• In this Friday, Sept. 16, 2016 photo, Samir Qasu, 46, center, a Yazidi migrant from Sinjar, Iraq, laughs while speaking on his mobile phone as he and his wife Bessi Qasim, 43, left, and his son Dildar Qasu, 11, enjoy their time at a cafe in Freiburg, Germany. (AP Photo/Muhammed Muheisen)

    Tumult to tranquility: Migrant family finds peace in Germany

    ELZACH, Germany (AP) — They fled Iraq just ahead of an Islamic State group onslaught in which thousands of their fellow Yazidis were enslaved or slaughtered. Months as refugees on the fringes of Turkish society, a nearly fatal trip across the Aegean and a long trek through the Balkans and Austria north to Germany came next.

    Updated: 7:31 am

  • Editorial Roundup: Excerpts from recent editorials

    Excerpts from recent editorials in the United States and abroad:

  • In this Sept. 22, 2016 file photo, Defense Secretary Ash Carter, accompanied by Joint Chiefs Chairman Gen. Joseph Dunford, testifies on Capitol Hill in Washington before the Senate Armed Services Committee hearing. The U.S. is sending 615 more troops to Iraq as the stage is set for an Iraqi-led battle to reclaim Mosul, the northern city that has been the Islamic State group's main stronghold for more than two years. The offensive, starting as soon as October, looms as a decisive moment for Iraq and for President Barack Obama's much-criticized strategy to defeat IS. "These forces will be primarily to enable Iraqi security forces and also (Kurdish) Peshmerga in the operations to isolate and collapse ISIL's control over Mosul, but also to protect and expand Iraqi security forces' gains elsewhere in Iraq," Defense Secretary Ash Carter told reporters Wednesday, Sept. 28, 2016.  (AP Photo/Andrew Harnik, File)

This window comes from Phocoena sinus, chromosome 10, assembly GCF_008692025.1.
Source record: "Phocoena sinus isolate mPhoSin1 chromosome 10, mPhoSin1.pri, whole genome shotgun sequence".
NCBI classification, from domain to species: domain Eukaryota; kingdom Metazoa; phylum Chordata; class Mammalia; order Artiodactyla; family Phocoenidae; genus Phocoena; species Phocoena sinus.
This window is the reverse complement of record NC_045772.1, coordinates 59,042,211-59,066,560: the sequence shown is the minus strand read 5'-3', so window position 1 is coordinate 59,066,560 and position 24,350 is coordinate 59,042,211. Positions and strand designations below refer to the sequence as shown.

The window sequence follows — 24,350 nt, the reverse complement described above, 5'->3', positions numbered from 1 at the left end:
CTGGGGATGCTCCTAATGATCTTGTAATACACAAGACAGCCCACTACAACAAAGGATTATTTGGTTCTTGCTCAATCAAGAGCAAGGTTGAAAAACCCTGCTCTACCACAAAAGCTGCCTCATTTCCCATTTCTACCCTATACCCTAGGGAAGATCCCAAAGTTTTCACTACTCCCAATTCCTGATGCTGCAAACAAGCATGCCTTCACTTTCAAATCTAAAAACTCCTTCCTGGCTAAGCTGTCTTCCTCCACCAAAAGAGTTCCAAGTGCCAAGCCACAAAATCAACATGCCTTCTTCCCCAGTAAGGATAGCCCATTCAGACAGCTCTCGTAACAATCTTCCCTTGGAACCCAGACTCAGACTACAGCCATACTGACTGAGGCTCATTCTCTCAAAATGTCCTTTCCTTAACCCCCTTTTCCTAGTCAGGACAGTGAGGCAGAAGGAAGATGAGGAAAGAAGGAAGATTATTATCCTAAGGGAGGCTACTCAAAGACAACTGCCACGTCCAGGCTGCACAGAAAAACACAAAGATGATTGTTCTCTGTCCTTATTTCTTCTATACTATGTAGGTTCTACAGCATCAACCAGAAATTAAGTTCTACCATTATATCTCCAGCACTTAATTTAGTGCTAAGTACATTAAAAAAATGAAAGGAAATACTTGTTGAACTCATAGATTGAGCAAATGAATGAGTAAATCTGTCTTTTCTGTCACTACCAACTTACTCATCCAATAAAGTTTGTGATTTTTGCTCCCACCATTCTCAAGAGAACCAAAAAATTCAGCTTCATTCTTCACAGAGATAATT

Officials: US to send more troops to Iraq to help with Mosul

    ALBUQUERQUE, New Mexico (AP) — The U.S. is sending 615 more troops to Iraq as the stage is set for an Iraqi-led battle to reclaim Mosul, the northern city that has been the Islamic State group’s main stronghold for more than two years. The offensive, starting as soon as October, looms as a decisive moment for Iraq and for President Barack Obama’s much-criticized strategy to defeat IS.

  • President Barack Obama jumps up the stairs to take the stage to speak to members of the military community, Wednesday, Sept. 28, 2016, in Fort Lee, Va. (AP Photo/Carolyn Kaster)

    Obama plans to visit with troops at central Virginia base

    FORT LEE, Va. (AP) — Asked by a service member to weigh in on some NFL players kneeling during the national anthem, President Barack Obama said Wednesday he hoped the controversy would spark Americans to listen to others’ concerns and not just go into separate corners.